Based on these factors, the investigator determined that these companies are entitled to an 8% profit on products sold into their local market. The investigation also determined that a fair price for Canadian cannabis sold into the Israeli market was about $2-8 a gram (in Canadian dollars).

Based on investigations into Canadian production costs, including packaging and shipping, as well as additional export costs, the commissioner recommends a floating levy or tariff of 63% for Decibel, 74% for Pure Sunfarms, 112% for Organigram, and 369% for all other producers.

The preliminary report states that the commission will also submit a report on its findings to the World Trade Organization.

All prices in CAD unless otherwise noted

The floating prices exist, explains a notice by the commissioner (Translated), “when the foreign producer exports the goods at prices lower than their production costs or their price in the country of origin. Such imports are defined in the World Trade Organization as “unfair trade” and according to the WTO’s Export Convention, the country may protect its domestic market in such cases by imposing an export levy, which compares the import price to the price that reflects fair competition.”

“Sales at floating prices,” it continues, “may arise in cases where the foreign manufacturer suffers from excess inventory that is not sold in his local market alongside a limited validity of the goods that affects his ability to store unsold production surpluses, or in cases where he wishes to capture market share in the importing country even at the cost of a continuous damage to his profitability due to long-term considerations, range of penetration and establishment of its activity in foreign markets.”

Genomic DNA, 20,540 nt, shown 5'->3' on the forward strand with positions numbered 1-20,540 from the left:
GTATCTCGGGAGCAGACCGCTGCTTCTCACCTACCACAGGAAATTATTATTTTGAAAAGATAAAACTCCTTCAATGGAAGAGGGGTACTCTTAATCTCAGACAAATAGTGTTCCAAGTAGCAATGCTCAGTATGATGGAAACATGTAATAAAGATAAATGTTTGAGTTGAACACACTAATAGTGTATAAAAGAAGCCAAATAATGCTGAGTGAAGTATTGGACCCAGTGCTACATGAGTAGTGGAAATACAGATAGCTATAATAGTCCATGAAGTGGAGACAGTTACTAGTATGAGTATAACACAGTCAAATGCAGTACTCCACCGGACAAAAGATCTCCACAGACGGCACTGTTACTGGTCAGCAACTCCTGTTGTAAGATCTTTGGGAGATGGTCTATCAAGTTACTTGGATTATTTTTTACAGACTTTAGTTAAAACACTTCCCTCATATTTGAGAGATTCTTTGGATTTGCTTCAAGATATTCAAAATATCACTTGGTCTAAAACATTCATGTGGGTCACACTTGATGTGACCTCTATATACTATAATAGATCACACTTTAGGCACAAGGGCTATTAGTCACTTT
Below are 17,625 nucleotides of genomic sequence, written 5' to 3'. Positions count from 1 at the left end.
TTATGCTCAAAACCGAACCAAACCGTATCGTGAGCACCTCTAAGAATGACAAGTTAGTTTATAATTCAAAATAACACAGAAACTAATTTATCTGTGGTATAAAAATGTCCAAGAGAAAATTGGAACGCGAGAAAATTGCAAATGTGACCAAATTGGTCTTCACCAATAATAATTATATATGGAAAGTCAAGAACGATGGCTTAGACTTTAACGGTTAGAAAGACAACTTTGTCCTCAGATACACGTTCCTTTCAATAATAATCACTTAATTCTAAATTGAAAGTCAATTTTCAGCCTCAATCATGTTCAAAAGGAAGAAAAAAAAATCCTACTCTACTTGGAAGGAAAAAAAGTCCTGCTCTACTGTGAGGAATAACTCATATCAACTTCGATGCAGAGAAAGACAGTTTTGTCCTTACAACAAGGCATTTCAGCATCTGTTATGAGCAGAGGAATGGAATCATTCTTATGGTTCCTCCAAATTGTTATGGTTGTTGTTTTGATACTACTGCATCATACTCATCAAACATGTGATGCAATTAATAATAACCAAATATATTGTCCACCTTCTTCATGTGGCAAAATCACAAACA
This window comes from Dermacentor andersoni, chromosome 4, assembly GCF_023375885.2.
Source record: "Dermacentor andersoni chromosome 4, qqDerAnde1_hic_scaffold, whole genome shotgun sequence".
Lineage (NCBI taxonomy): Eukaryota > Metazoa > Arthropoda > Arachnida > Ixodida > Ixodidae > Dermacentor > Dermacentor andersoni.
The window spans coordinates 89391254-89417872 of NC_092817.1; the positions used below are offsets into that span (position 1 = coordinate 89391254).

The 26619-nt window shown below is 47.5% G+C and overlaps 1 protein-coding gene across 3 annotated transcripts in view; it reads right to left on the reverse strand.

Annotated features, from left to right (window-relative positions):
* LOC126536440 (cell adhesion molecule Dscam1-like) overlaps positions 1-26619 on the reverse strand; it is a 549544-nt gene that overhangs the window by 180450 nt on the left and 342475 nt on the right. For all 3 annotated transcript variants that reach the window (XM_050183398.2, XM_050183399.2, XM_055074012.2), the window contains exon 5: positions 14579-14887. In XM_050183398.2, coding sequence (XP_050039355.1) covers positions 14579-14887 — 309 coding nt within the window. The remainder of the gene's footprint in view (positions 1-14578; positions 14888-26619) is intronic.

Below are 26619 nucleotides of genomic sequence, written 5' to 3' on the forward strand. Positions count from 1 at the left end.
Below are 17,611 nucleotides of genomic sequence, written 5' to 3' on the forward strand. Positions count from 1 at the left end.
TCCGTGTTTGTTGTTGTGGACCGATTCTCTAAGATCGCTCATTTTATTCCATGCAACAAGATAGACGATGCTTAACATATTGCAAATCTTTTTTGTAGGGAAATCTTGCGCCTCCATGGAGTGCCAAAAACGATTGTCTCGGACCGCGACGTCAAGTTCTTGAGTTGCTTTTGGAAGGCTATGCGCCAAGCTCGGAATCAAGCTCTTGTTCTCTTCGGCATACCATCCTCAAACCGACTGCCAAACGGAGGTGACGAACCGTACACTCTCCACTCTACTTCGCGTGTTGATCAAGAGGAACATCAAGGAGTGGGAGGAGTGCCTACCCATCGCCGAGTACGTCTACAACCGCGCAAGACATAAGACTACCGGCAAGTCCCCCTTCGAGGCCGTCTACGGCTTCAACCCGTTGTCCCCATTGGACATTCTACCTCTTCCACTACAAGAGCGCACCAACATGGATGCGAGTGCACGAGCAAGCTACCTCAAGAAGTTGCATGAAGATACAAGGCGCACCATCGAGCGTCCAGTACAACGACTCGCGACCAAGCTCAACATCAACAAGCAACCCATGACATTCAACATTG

The report found that Organigram exported about 5,000-1,000 kg of cannabis flower to Israel in 2023. The investigator determined that a fair price for their products on the market was NIS$10-20, or about CAD$3.75-$7.50 per gram. NIS is the new Israeli Shekel.

The investigator found an acceptable price for Decibel’s products in the Israeli market was also about NIS$10-20. Pure Sunfarms’ products were determined to be about NIS$5-15 per gram, or CAD$2-6.

Another recent report shows that the use of medical cannabis in Israel has been declining in the last six months. A similar trend has been emerging in Canada.

The report notes that the Israeli market faces similar challenges to the Canadian market and others around the world, dealing with market contraction after an initial rush, over-supply, and other issues.  

Many Canadian companies have touted their export sales to countries like Israel as a way to command a better price than in the domestic market and deal with the large volume of product in their vaults.

Despite the increased costs associated with exports, which include special approvals and certifications, producers can often find better payment terms in the export market than selling into provincial markets, where payments can take weeks or even months.  

Stay tuned to StratCann for more on this issue as it evolves.